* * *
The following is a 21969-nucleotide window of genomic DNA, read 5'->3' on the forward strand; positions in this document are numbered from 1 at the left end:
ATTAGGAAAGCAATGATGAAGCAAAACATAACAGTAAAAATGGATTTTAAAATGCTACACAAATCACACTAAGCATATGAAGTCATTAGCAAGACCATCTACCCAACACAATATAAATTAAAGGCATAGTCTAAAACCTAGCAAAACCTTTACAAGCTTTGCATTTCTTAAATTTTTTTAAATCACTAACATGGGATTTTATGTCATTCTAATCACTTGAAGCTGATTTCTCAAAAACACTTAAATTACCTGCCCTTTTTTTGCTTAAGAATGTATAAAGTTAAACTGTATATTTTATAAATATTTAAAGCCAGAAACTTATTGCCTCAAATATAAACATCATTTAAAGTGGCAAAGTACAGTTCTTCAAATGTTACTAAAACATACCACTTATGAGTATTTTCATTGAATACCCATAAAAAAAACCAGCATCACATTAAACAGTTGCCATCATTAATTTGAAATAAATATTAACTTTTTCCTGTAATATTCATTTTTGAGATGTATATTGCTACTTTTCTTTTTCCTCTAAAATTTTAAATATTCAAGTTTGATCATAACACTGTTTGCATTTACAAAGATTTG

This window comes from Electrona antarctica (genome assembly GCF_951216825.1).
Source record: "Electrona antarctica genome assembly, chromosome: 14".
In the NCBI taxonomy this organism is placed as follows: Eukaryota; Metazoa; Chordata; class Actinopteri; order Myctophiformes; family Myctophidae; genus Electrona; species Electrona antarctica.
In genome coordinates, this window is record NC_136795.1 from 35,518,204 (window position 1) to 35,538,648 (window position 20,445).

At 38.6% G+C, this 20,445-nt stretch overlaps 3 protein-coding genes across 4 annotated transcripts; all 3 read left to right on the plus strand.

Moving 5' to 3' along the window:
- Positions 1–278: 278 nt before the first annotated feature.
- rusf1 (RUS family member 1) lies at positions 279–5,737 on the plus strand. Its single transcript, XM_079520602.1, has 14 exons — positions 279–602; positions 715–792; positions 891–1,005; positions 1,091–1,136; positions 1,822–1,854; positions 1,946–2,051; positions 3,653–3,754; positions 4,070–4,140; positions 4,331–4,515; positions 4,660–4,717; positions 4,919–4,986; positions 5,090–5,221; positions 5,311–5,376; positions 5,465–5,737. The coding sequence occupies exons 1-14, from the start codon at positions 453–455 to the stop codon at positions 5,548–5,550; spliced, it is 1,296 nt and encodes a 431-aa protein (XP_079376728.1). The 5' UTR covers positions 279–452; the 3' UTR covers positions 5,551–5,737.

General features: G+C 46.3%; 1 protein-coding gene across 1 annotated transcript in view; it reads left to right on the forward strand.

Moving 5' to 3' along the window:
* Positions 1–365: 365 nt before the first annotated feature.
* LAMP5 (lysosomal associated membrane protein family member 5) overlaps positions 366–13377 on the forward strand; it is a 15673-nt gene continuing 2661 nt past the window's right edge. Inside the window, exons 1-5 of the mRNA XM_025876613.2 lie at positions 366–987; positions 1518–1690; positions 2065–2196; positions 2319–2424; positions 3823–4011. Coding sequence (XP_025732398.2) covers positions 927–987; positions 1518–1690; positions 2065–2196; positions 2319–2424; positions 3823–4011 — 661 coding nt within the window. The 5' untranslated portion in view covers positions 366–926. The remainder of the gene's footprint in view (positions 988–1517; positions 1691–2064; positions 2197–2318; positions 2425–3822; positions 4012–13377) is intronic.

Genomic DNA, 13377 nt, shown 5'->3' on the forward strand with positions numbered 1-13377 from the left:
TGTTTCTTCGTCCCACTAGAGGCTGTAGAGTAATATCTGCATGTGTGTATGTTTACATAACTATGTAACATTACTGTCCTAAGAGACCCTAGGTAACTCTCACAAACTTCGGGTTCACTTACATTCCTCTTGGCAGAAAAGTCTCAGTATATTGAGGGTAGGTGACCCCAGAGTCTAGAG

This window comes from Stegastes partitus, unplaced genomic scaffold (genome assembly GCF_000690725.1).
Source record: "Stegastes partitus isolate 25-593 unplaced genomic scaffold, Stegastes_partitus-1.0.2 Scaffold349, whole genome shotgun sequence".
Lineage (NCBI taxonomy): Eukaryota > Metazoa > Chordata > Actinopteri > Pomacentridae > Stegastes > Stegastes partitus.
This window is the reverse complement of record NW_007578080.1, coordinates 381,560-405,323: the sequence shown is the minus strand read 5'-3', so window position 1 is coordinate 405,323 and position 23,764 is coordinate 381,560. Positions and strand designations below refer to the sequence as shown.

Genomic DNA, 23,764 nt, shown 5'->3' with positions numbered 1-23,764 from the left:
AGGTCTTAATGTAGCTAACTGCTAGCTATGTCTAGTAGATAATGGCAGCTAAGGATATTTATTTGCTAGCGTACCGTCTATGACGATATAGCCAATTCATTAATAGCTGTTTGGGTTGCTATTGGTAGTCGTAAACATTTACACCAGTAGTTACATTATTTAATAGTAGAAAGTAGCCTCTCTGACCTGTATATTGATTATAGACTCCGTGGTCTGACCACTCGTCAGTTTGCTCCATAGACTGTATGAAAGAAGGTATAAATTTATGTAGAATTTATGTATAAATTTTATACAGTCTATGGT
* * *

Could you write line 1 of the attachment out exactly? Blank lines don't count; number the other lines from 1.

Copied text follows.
The following is a 21969-nucleotide window of genomic DNA, read 5'->3' on the forward strand; positions in this document are numbered from 1 at the left end: